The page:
Tuesday is Election Day in Juneau. Polls opens at 7 a.m. and close at 8 p.m.
Voters will decide who will serve on four seats on the Juneau Assembly and two seats on the Juneau School Board. They will also settle three separate, but related ballot propositions having to do with funding intended for improvements to Centennial Hall and a new Juneau Arts and Culture Center.
While the ballot is pretty straightforward, there are some unintuitive parts of the process baked into Juneau’s election codes.
In the Juneau Assembly races this year, there are four candidates seeking four seats, so it’s not competitive in the normal sense. But for the two people seeking the Assembly District 1 seats: one seat comes with a full, three-year term and the other is for only one year. That shorter, one-year term is what remains from Jesse Kiehl’s re-election in 2017. Kiehl resigned from the Assembly after being elected to the state Senate in 2018.
According to city election codes, the District 1 candidate who receives the most votes will get the full term and the other candidate will be up for re-election next year.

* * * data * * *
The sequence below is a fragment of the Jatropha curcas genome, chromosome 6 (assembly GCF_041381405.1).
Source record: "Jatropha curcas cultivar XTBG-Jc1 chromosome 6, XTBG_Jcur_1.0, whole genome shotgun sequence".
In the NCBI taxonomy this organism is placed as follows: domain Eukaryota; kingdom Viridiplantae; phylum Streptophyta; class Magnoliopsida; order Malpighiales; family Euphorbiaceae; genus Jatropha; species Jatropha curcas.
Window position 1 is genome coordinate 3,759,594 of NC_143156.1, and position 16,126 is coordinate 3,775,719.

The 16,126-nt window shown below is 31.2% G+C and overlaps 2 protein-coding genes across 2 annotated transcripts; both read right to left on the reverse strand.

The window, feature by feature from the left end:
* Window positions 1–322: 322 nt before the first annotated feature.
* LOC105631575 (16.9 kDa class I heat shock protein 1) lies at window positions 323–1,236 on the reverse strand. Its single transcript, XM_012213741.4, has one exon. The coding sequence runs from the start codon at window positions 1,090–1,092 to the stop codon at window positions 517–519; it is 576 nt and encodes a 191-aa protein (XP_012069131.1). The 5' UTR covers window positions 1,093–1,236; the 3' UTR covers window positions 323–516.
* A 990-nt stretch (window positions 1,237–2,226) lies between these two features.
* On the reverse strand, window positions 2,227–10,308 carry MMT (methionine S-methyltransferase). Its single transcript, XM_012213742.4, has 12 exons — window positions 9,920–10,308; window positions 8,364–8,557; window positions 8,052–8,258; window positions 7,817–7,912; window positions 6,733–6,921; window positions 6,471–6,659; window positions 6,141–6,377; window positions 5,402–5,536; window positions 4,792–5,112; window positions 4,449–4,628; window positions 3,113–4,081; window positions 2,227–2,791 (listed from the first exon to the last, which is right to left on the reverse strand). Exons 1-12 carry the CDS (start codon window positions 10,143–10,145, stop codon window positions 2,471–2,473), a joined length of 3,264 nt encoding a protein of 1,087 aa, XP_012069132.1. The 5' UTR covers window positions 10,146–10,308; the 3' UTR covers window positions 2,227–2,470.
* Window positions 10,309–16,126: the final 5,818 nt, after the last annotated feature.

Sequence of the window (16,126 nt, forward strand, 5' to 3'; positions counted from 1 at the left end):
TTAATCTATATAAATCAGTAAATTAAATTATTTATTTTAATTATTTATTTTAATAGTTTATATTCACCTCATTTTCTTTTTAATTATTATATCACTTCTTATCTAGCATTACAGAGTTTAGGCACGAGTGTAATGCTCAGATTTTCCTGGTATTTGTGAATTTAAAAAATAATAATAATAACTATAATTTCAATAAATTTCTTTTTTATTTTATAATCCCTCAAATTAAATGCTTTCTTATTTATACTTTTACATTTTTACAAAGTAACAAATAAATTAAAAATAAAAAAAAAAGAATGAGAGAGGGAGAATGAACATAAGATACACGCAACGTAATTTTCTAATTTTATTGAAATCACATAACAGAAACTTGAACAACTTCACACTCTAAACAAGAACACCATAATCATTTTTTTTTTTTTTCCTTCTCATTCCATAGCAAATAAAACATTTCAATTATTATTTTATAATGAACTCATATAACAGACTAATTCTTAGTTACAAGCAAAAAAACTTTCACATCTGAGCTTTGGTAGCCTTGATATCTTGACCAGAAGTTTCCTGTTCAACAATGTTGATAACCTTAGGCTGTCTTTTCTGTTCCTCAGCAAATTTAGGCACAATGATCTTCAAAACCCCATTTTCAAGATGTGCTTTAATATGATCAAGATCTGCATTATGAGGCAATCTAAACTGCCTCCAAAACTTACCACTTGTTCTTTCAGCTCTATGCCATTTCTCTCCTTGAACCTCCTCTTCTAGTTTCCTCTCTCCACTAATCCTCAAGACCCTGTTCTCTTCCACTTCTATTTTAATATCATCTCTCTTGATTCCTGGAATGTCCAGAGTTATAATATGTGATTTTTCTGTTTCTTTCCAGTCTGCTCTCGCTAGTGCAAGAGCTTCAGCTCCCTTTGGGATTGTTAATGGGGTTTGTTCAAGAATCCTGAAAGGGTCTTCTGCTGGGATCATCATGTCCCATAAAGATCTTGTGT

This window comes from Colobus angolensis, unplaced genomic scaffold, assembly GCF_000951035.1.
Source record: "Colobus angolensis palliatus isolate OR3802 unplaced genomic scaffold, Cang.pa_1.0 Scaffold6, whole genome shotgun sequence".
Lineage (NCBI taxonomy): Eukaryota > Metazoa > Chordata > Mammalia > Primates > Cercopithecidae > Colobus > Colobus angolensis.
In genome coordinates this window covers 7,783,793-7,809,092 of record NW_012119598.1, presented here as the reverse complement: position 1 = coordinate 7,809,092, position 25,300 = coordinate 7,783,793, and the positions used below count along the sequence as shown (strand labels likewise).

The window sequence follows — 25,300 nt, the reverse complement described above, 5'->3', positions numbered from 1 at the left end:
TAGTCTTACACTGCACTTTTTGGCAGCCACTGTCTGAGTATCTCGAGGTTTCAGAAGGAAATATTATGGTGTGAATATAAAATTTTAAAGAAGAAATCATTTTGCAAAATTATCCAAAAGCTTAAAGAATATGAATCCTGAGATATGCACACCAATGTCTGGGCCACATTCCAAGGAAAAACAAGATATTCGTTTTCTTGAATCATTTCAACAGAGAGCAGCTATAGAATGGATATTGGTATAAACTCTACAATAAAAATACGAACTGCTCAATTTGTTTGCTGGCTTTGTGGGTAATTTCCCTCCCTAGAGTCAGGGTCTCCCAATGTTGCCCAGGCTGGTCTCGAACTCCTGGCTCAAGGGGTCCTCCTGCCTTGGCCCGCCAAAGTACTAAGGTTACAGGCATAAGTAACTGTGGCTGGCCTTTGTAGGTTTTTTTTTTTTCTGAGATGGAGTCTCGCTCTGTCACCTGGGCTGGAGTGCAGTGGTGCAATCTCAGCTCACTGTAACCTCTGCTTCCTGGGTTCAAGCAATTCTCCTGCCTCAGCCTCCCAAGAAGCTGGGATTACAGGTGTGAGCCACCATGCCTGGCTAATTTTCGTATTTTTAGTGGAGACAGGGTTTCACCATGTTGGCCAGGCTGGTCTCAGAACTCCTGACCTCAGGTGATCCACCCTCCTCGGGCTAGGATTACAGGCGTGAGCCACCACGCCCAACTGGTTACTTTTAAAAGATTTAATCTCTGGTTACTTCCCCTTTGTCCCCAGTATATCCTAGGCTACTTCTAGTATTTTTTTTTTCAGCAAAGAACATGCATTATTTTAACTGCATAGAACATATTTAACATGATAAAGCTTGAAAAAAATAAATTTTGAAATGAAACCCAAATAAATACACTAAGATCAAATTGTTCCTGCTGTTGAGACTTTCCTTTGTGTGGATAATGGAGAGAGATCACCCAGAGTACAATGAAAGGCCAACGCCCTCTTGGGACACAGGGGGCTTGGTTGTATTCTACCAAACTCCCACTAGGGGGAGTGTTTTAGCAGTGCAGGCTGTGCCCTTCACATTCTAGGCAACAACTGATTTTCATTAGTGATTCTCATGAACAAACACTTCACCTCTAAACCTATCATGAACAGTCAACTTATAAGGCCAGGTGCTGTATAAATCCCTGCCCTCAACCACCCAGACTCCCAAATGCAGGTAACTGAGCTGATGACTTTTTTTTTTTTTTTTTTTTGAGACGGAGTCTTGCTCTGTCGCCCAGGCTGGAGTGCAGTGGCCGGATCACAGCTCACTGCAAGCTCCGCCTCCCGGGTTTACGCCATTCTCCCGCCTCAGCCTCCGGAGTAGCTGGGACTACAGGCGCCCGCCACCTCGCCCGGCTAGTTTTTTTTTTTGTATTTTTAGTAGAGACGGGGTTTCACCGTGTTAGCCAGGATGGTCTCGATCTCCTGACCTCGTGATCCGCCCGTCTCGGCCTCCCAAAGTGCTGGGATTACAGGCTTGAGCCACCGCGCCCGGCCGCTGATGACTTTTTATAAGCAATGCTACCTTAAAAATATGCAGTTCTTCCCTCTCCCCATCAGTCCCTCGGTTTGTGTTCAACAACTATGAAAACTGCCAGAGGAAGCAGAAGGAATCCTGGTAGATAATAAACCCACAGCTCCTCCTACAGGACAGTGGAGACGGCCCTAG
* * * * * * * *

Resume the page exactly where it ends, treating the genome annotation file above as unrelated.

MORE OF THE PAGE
Sounds straightforward. The voters who live in District 1 have two choices, some will vote for Candidate A, and some will vote for Candidate B, right? Well, no, not exactly.
First, let’s look at what districts mean in Assembly elections. The city is divided into two geographic districts. This year’s sort-of-competitive District 1 covers downtown Juneau, Thane, Douglas, Lemon Creek, and the airport area. But even if you live in Auke Bay or off Mendenhall Loop Road in District 2, you’re expected to vote in the District 1 race.
That’s because in Assembly elections, living within a district is a requirement for the candidates, not the voters. Each eligible voter in Juneau is supposed to vote in the area-wide, District 1 and District 2 Assembly races.
Also, Juneau voters aren’t so much picking who will get the longer term in District 1, as much as not picking the person who will get the short term. Each voter can vote twice in the District 1 race, but they can’t give their preferred candidate both votes.
To avoid a tie, at least one District 1 voter must abstain from casting one of their votes, or write someone else in.
The school board races are more straightforward. Two seats and four candidates who are all at-large. The two candidates who get the most votes win.
For our election guide and election night coverage, go to KTOO.org/elections, or listen to KTOO at 104.3 FM at 9 p.m. Polling locations and other voter information is available on the city’s election website.